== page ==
CBS Broadcasting and Dish Network have come to terms on a new multiyear agreement, approximately 12 hours after the television network pulled all of its programming from the the satellite service provider's lineup in 17 major cities.
The agreement saw the return of CBS stations -- CBS, CBS Sports and Showtime -- to Dish Network customers in New York, Los Angeles, San Francisco, Dallas, Denver, Boston, Chicago, Pittsburgh, Atlanta, Baltimore, Detroit, Miami, Minneapolis, Philadelphia, Sacramento, Seattle and Tampa.
CBS and Dish didn't disclose the financial terms of the deal, but both parties agreed to drop pending litigation against each other. The agreement covers retransmission fees, the money Dish pays to carry the signals of CBS-owned stations, as well as digital content rights.
The previous contract between the two companies expired on Nov. 20. After two extensions, the failure to come to terms resulted in the CBS blackout. The dispute hinged on Dish's PrimeTime Anytime and AutoHop features, which enable customers to record entire blocks of prime-time programming and then skip, or "autohop," over commercials.
Dish has agreed to disable its AutoHop feature for CBS stations and affiliates during the C7 window, which pays out ad revenue over the seven days after a program has aired live. Essentially, the deal helps CBS claim more ad viewership and demand a large payout from Dish.
"We are very pleased with this deal, which meets all of our economic and strategic objectives," says Ray Hopkins, president of television networks distribution at CBS Corp. "We look forward to having Dish as a valued partner for many years to come."
For its part, Dish received rights to content from Showtime's video on demand. However, the content may only be used inside the homes of subscribers. Showtime is a CBS subsidiary.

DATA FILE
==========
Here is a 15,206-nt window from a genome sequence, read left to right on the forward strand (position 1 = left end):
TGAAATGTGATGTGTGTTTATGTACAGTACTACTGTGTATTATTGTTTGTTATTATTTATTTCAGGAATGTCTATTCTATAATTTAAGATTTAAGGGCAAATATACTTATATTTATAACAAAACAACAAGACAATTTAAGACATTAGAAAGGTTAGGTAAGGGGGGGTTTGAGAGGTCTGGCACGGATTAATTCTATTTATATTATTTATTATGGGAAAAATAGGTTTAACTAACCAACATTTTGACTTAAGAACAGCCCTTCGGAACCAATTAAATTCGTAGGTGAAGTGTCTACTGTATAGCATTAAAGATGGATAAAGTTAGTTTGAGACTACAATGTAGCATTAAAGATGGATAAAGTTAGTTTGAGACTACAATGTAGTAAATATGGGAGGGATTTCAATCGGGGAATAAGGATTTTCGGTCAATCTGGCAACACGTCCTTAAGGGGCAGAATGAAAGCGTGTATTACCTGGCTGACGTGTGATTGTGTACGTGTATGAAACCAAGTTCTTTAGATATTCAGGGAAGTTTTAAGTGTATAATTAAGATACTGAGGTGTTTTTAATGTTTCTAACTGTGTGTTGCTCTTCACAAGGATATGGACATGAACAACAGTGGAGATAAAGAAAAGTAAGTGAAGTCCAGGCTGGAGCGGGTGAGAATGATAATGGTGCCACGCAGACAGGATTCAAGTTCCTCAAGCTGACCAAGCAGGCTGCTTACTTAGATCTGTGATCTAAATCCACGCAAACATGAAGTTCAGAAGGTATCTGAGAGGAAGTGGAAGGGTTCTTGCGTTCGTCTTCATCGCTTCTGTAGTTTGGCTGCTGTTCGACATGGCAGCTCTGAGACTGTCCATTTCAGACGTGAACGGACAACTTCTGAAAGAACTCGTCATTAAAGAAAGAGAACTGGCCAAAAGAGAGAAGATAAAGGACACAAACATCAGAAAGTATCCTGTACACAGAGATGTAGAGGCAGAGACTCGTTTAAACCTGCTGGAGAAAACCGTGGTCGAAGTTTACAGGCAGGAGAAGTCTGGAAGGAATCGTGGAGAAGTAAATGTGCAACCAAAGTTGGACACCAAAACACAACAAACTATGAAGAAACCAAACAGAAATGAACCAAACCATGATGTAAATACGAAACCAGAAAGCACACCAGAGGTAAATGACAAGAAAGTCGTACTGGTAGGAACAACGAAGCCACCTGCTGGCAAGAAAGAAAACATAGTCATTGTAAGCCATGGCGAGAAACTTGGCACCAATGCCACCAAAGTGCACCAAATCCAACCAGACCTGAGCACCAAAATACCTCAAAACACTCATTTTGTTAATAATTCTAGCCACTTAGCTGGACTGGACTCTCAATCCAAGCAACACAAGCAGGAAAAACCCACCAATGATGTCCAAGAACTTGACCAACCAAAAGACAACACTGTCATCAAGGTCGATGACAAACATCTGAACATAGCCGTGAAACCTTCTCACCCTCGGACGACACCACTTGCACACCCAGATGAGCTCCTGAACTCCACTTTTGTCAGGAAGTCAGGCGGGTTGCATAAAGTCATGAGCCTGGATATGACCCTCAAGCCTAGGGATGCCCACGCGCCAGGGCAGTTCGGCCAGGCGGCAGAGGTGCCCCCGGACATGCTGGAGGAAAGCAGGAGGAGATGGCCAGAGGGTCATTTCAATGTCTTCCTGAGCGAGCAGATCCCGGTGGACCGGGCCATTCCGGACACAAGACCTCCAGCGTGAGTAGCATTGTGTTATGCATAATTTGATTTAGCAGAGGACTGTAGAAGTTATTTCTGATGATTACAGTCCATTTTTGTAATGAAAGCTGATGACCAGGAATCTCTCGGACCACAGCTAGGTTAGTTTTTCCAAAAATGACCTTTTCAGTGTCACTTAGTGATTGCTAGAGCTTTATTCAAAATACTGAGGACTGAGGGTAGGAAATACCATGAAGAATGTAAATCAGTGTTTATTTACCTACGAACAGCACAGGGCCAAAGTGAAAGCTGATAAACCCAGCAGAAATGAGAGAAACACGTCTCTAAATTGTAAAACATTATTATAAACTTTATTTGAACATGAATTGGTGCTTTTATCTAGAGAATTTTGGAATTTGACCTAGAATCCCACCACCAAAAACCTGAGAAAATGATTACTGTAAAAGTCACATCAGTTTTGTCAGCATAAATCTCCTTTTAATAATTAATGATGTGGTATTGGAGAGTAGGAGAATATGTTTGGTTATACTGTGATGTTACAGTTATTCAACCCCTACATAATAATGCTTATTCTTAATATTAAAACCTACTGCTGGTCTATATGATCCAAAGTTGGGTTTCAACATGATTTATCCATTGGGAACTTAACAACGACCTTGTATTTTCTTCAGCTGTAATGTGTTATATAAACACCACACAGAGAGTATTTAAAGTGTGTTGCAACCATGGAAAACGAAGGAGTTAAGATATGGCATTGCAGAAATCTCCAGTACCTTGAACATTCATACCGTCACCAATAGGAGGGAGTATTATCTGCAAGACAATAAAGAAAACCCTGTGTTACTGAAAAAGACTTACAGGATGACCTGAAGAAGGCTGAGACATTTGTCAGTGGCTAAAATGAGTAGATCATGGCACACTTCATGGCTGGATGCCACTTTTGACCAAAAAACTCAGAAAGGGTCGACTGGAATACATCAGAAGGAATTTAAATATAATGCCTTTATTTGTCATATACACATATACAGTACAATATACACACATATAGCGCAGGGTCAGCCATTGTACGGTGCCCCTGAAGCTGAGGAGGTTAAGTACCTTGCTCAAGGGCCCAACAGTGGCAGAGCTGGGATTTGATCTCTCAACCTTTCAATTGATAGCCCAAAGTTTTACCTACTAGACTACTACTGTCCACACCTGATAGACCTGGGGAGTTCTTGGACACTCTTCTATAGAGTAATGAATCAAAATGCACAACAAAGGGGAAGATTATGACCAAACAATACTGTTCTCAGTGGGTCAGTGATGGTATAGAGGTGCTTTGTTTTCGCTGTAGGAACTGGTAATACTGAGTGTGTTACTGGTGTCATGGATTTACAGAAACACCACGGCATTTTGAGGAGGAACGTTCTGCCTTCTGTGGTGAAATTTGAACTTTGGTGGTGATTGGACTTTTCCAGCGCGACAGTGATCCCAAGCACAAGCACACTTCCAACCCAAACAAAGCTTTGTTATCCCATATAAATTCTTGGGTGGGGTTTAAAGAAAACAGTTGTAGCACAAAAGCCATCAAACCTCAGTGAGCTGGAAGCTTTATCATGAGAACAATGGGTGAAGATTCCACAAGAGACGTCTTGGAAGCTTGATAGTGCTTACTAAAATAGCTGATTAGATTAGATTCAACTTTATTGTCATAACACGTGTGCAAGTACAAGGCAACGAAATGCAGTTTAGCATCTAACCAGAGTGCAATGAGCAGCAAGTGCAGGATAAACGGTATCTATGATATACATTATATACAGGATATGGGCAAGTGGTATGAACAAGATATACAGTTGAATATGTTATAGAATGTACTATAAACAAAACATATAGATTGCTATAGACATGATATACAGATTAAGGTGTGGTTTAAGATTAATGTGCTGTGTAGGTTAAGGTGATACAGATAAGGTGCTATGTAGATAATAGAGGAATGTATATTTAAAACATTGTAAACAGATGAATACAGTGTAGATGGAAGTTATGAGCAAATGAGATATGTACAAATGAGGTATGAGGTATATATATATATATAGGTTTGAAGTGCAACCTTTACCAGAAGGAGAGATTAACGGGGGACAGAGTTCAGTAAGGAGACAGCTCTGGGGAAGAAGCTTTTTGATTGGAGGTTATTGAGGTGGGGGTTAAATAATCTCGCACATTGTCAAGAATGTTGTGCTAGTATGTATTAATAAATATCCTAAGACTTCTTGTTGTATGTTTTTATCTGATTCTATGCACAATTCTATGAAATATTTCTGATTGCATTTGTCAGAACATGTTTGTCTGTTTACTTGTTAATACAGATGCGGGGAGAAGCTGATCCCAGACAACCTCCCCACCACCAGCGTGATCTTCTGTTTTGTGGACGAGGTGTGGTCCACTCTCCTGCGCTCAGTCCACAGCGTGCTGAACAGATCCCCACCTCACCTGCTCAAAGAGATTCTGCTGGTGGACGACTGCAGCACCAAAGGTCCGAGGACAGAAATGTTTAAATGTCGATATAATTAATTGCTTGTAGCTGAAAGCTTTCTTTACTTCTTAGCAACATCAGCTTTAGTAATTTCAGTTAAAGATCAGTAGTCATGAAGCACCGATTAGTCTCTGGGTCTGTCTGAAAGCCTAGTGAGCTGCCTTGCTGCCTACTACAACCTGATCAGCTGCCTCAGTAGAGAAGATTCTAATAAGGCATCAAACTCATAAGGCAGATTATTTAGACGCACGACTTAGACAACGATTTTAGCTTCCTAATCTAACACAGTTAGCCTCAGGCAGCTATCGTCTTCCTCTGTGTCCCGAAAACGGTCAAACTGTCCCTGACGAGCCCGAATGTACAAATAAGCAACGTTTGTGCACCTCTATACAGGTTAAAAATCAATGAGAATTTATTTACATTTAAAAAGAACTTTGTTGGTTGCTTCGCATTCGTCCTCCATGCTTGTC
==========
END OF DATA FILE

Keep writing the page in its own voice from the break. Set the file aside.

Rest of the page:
"We are pleased to continue delivering CBS programming to our customers, while expanding their digital access to Showtime content through Showtime Anytime," said Warren Schlichting, Dish senior vice president of programming.
Earlier this year, Dish and Disney came to a similar agreement over the AutoHop ability. Dish agreed to block AutoHop for Disney's C3 window, which accounts for ad viewership three days after a program has been aired live.
Thanks to DVRs, the value of ads remains strong days after a program has aired live. By some estimates, the C7 windows cover 90 percent of ad viewership.
While moving from the C3 model, set in 2007, to C7 would only boost programming ratings by fractions of a point, the gains are more pronounced on the ad revenue side of things. Even a 3 percent or 4 percent rise in ad viewership would rake in significant amounts of revenue.
"In the greater scheme of things, 4 percent seems like a trifle," says an ad executive. "But say your C7 conversion gives you a lift of 4 percent across the board. That's an awful lot of money to leave lying around just because you're still working with a compromised metric."
Other channels included in the agreement are the Smithsonian Channel and TVGN.